Etna

On March 17th, 10 people got injured while watching the flowing lava, amongst them a BBC film crew. Red-hot lava had flowed onto snow or ice and the sudden cooling precipitated an explosion, which covered people in boiling rocks of varying sizes.

We hear more details from a tour guide some days later who, typically for local folks, talks of the volcano as of a person. There were two smaller explosions first. Twice mother Etna said ‘go, leave!’ but the people didn’t react, so then the third time they got caught in a big explosion. They were too close to the lava and no-one had  helmets on!

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Nevertheless, Frank is very keen to get a bit closer to the action, so one late afternoon, we take the winding road up to the southern slopes. As our Emma is carrying us slowly but steadily up, 18 km through lunar landscapes, I’m thinking how crazy are we, going up an active volcano, look around you Ruth, there’s lava all around you here, and who’s to say that the explosion now is not suddenly going to be as big as the one that brought all the lava that is visible around me? I feel out of my comfort zone, also about the thought of spending the night on a mountain that is practically alive just under the surface, bubbling away with a ferocious energy. But then I remind myself that I like to move out of my comfort zone every now and then, so I say nothing about it as we wind our way up and up.

When we arrive, the funicular at Rifugio Sapienza is closed. While we amble around the deserted car park, a group of about 20 people arrive and get ready for a night time hike. It turns out they are heading up the mountain to see the lava. A quick look at the group (age range from under 10 to over 60, one person without hiking boots – we think we can keep up with them) gives us the courage to ask if we could join them.

It is about 8pm by the time we start walking up the hill into the dusky landscape. It turns out they are an alpine hiking group, based in Syracusa, who meet every Sunday to tackle some slope or other, so they are all well trained! We soon lose the one person without adequate shoes (she turns back home after about 1km), but we feel we want to stick it out. Soon we have to stop chatting to people, because we need all our attention and energy just to keep up with them as they scramble up the steeply ascending path, across snow and ice, like a herd of mountain goats! When we reach the first plateau, I’m gasping for air, regretting having drunk a pint of water just before leaving, thus causing me a side stitch. The world is not as steady as it normally is; everything is slightly spinning around me in the thin mountain air and Frank’s legs look like they are made of rubber.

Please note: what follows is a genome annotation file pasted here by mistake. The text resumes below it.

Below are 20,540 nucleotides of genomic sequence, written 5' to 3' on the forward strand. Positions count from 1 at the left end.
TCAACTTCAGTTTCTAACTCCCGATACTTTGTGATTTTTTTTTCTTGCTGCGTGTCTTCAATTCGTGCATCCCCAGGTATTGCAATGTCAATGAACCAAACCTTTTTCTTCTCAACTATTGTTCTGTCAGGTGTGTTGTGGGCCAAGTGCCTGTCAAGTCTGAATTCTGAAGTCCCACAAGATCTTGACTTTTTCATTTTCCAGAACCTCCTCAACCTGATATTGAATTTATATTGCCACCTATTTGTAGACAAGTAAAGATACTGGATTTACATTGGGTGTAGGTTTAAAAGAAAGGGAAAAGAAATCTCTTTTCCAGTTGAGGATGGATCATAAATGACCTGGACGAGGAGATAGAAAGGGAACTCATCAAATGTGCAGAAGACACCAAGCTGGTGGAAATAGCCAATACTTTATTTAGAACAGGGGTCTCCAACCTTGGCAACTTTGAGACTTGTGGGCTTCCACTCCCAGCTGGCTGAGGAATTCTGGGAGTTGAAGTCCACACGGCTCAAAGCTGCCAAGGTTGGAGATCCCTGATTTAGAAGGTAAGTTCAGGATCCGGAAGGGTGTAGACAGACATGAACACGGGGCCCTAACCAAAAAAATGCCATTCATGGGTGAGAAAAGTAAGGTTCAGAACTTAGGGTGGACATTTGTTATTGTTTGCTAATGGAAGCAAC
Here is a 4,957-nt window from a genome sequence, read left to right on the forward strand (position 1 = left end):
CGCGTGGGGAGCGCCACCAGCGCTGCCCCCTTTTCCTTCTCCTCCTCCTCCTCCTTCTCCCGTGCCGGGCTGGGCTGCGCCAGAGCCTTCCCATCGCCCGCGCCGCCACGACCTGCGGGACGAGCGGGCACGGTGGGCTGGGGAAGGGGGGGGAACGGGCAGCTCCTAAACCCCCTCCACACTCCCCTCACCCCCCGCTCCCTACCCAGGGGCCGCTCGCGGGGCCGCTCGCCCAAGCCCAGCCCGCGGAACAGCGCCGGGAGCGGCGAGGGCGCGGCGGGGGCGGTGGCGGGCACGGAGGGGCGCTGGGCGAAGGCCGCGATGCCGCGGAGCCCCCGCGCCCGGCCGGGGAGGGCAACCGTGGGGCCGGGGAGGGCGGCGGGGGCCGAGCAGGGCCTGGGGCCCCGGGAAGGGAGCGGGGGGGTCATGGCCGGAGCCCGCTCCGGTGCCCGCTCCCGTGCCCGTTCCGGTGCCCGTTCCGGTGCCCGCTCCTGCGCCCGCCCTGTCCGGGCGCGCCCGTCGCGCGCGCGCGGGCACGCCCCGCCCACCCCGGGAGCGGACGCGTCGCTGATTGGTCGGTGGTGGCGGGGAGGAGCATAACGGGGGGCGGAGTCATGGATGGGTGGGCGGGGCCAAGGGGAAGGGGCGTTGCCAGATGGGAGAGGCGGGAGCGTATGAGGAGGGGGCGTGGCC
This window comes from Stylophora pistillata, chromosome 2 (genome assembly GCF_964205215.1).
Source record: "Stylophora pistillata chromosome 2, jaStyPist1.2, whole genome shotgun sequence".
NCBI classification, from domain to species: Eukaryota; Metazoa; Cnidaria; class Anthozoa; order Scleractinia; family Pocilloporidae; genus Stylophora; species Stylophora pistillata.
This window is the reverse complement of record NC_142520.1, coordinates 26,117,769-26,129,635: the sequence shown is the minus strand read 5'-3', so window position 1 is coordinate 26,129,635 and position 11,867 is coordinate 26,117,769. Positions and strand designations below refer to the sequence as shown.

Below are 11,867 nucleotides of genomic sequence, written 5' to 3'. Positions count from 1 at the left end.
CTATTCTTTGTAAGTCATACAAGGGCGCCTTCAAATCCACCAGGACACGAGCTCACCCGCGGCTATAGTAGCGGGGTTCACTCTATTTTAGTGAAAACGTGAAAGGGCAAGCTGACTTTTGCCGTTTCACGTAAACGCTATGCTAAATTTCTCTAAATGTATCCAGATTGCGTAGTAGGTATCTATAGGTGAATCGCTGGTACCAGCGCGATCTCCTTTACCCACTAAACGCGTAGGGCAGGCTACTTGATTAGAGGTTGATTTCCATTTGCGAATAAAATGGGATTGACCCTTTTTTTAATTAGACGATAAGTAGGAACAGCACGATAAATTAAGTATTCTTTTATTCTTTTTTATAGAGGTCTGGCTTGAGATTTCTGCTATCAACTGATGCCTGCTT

Luckily the heard of goats slow down on the flat and are now leisurely strolling towards the next incline. Meanwhile it’s getting quite dark too, so we really need to stay with them as we don’t have any lights with us. How much further are they going to chase up the mountain??? There is no turning back now, we wouldn’t know or see the way! But the view compensates for all troubling thoughts: Catania spreads out below us, a thousand lights shimmering in the distance like sparkling jewels.

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After another steep (and equally fast) incline and another leisurely stroll across a windy plane, we head around the corner and the view opens into the Valle dei Bovi. Here we can see the lava flow, although not as much as when I saw it from the airplane. But nevertheless, we are now within about 800 metres of flowing lava and it feels awesome! There is no snow here, so we are safe from the aforementioned explosions.

Here’s a photo of the group. If you look closely you might see a red dot above the heads of the people in the middle. That’s the Lava!

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It is very cold and windy though, so quite soon, we turn round and everyone scrambles back down the hill. At 9.15pm, we reach the road again. I think if Frank and I had done that tour on our own, we wouldn’t have been back before midnight! This hike was way out of both our comfort zones. We are absolutely knackered, barely standing straight and not quite sure what has hit us. But it was worth it!

Sadly the photographs don’t give the full effect.

 

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